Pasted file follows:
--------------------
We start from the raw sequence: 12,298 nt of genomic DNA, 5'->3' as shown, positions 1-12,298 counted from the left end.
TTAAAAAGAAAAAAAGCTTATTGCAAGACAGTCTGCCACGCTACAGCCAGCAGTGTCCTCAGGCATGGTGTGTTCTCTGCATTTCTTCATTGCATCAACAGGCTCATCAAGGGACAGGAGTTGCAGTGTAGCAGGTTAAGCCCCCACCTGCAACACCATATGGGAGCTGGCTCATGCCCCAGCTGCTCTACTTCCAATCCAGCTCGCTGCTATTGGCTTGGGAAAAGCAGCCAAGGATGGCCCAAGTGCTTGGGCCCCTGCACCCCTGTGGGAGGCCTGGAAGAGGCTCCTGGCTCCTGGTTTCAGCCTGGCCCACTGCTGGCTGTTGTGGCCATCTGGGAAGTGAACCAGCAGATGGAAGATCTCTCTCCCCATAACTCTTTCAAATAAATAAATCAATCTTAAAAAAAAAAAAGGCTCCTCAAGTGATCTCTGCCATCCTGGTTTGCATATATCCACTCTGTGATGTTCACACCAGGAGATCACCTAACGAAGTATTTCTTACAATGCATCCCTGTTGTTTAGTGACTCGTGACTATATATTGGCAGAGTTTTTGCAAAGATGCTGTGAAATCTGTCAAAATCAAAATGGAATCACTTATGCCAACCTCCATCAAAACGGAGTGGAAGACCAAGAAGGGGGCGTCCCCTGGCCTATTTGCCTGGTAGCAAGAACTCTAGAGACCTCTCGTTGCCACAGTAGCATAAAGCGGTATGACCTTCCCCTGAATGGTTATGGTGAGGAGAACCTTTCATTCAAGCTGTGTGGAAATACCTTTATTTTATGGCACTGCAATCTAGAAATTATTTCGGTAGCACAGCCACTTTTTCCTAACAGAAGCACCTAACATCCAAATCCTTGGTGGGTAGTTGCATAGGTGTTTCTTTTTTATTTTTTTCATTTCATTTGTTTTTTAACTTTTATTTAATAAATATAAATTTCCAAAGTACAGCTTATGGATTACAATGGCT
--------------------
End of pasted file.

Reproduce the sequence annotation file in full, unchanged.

We start from the raw sequence: 12,298 nt of genomic DNA, 5'->3' as shown, positions 1-12,298 counted from the left end.
TTAAAAAGAAAAAAAGCTTATTGCAAGACAGTCTGCCACGCTACAGCCAGCAGTGTCCTCAGGCATGGTGTGTTCTCTGCATTTCTTCATTGCATCAACAGGCTCATCAAGGGACAGGAGTTGCAGTGTAGCAGGTTAAGCCCCCACCTGCAACACCATATGGGAGCTGGCTCATGCCCCAGCTGCTCTACTTCCAATCCAGCTCGCTGCTATTGGCTTGGGAAAAGCAGCCAAGGATGGCCCAAGTGCTTGGGCCCCTGCACCCCTGTGGGAGGCCTGGAAGAGGCTCCTGGCTCCTGGTTTCAGCCTGGCCCACTGCTGGCTGTTGTGGCCATCTGGGAAGTGAACCAGCAGATGGAAGATCTCTCTCCCCATAACTCTTTCAAATAAATAAATCAATCTTAAAAAAAAAAAAGGCTCCTCAAGTGATCTCTGCCATCCTGGTTTGCATATATCCACTCTGTGATGTTCACACCAGGAGATCACCTAACGAAGTATTTCTTACAATGCATCCCTGTTGTTTAGTGACTCGTGACTATATATTGGCAGAGTTTTTGCAAAGATGCTGTGAAATCTGTCAAAATCAAAATGGAATCACTTATGCCAACCTCCATCAAAACGGAGTGGAAGACCAAGAAGGGGGCGTCCCCTGGCCTATTTGCCTGGTAGCAAGAACTCTAGAGACCTCTCGTTGCCACAGTAGCATAAAGCGGTATGACCTTCCCCTGAATGGTTATGGTGAGGAGAACCTTTCATTCAAGCTGTGTGGAAATACCTTTATTTTATGGCACTGCAATCTAGAAATTATTTCGGTAGCACAGCCACTTTTTCCTAACAGAAGCACCTAACATCCAAATCCTTGGTGGGTAGTTGCATAGGTGTTTCTTTTTTATTTTTTTCATTTCATTTGTTTTTTAACTTTTATTTAATAAATATAAATTTCCAAAGTACAGCTTATGGATTACAATGGCT